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Hometown: Austin, Texas

When and why did you come to Austin? 
I am born and raised in Austin and I have lived here my whole life. I love the fitness community and food scene. 

What is your background? How did you get into personal training?
I have been an athlete my entire life. I started triathlons when I was 9 years old. Since then, I have been a competitive swimmer, played basketball, soccer, ran track and cross country. I got serious about track and cross country my sophomore year in high school and continued my competitive running career on scholarship at The University of Texas at Austin. I had always planned to go to medical school, so I started my career in healthcare before realizing that I wanted to focus on professional running, and I found fulfillment in coaching others to care for their bodies and take control of their health as prevention rather than intervention. Athletics has changed my life and I have always wanted to share that passion with others. While I still hope to attend medical school in the near future, I am content coaching and guiding others to achieve their health goals.

Tell us about your current fitness goals and training. 
I am currently pursuing professional running and I hope to run in the Olympic trials and make an Olympic team. I am a true distance runner and specialize in the 5k and 10k on the track, and marathon/half marathon distances on the road. I also enjoy mountain racing and hope to pursue that in the future as well. Currently, I am focusing on hypertrophy strength training and running daily in order to prepare for the Olympic trials, improve structural imbalances, and improve my overall body strength and composition.  

What is the most common fitness myth you work through with your clients?
The most common challenge I see clients face is their belief that the exercise sessions themselves are the single determinant of their success in reaching their fitness goals. Fitness and health is holistic and multifaceted. From a physiological standpoint, the body views all stress as the same stimulus. Stress from exercise is interpreted in the same way as stress from work, family, lack of sleep, under or over eating, or mental health problems. Training breaks down the body, and recovery is where the gains are made. You can only adapt to what you can recover from. In order to have a successful training program, the other “stressors” in a person’s life have to be dealt with. It is simply not enough to focus solely on the exercise sessions and neglect the other areas in life that make up the majority of the day. Many people believe that exercise alone will solve all of their problems. Exercise is transformative because to reach fitness goals, most individuals have to re-evaluate their habits and start to work on other areas in their life in addition to exercise. A strong foundation is the key to success in the fitness world, but it’s also imperative for a long happy life as well. It has a compounding effect that usually results in healthier eating habits, sleep habits, self-care, and better choices not only for the individual, but also for everyone close to them.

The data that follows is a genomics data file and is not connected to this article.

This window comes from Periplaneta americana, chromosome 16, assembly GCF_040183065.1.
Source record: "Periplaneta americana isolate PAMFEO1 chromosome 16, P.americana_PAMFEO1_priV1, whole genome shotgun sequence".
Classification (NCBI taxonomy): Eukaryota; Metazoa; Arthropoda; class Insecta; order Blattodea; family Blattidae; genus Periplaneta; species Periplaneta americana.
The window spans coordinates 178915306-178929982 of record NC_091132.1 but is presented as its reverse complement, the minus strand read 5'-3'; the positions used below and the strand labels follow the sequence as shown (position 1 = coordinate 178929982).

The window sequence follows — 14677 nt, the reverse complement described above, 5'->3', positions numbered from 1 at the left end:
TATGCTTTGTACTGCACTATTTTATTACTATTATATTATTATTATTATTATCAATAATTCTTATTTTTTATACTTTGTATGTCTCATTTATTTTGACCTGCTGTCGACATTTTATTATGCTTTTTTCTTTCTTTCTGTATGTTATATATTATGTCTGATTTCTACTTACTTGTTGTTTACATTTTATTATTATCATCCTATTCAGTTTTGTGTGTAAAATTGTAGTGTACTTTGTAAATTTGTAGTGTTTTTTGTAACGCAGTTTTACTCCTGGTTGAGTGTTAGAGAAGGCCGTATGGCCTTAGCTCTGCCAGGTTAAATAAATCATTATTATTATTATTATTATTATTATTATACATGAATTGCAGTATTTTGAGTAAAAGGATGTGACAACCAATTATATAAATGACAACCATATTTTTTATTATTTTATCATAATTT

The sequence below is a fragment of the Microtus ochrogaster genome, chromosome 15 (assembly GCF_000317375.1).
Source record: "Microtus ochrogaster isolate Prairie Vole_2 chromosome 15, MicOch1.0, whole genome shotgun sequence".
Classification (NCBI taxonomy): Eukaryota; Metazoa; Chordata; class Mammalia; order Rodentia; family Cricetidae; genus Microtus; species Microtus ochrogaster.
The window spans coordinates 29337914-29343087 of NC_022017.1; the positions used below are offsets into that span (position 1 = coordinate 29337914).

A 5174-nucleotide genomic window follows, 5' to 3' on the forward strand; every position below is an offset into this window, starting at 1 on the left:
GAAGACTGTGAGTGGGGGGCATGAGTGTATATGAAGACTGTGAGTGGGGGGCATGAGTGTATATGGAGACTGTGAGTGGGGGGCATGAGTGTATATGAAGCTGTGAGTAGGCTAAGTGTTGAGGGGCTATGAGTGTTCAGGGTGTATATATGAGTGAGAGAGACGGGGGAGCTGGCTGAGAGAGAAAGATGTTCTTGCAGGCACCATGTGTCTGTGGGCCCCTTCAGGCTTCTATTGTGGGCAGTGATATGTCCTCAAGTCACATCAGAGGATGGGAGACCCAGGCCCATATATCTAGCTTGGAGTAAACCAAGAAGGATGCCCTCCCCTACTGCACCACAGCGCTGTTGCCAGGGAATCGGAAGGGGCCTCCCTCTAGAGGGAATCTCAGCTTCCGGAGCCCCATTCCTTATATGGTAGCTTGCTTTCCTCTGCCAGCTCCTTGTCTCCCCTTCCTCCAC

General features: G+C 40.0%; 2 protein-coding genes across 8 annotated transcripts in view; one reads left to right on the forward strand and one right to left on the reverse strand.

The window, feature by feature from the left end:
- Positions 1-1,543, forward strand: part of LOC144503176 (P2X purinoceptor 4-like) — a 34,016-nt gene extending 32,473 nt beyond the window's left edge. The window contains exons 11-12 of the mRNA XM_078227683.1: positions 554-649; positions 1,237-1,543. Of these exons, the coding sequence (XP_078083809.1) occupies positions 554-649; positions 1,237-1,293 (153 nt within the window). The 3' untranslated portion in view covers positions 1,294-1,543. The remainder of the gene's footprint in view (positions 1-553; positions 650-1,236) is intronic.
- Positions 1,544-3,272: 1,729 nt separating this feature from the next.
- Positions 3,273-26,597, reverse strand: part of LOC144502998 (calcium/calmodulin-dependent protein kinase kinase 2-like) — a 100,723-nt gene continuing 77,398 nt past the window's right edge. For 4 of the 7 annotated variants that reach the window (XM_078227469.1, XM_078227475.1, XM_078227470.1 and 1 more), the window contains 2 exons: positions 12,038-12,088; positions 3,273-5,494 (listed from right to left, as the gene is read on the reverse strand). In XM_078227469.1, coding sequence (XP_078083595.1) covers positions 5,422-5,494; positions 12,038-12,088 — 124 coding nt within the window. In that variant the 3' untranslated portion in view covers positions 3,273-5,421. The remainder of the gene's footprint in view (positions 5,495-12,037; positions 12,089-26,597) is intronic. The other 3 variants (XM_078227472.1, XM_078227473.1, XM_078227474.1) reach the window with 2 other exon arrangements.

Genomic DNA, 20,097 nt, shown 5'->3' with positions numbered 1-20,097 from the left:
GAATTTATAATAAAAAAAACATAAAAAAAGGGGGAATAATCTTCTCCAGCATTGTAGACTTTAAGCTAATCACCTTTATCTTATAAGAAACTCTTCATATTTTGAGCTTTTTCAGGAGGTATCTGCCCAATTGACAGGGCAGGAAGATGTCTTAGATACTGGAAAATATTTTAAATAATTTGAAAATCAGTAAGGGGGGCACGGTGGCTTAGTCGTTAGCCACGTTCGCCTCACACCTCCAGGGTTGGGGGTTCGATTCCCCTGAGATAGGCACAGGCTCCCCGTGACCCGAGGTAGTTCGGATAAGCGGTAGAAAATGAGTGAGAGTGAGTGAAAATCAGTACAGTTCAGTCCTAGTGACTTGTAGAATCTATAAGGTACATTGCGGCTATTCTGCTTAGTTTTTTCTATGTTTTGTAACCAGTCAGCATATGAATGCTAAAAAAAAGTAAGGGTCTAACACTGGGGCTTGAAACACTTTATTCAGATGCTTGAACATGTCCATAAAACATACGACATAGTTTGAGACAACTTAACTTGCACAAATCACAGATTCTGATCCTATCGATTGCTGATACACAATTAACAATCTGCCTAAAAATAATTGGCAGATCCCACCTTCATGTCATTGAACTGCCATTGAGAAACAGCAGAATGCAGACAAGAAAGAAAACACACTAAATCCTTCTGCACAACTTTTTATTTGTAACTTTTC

What do you want your clients to take away from each training session with you?
I want my clients to feel confident that they can do hard things. Regardless of age, fitness level or circumstances, the courage to start is the first step to building confidence in yourself that you can achieve the goals you set. 

What sets you apart from other fitness professionals? 
I will never use shortcuts to success with my clients and I lead by example. I hold myself accountable to the same process that I expect from my clients. I focus on behavior change, integrity, and giving clients the tools to make their own informed decisions about their health and what is best for them. I will always preach doing things the long and hard way to achieve optimal results that support longevity. I hold all of my clients accountable to this process. I believe the most successful client is the client that doesn’t need me anymore because they have the necessary tools and knowledge to make the best choices for themselves. 

How do you, personally, define success? 
I define success as consistency over time and the ability to reinvent yourself and adapt to life’s challenges. 

Favorite quote and who said it? 
If you’re the smartest person in the room, you are in the wrong room – Confucius 

I value continuing education and being a lifelong learner. In the world of health and fitness, there is always new research and something to learn. I surround myself with people who will help me level up, see other perspectives, and be a well-rounded coach and individual. 


Follow Marissa on IG: @mflournoyruns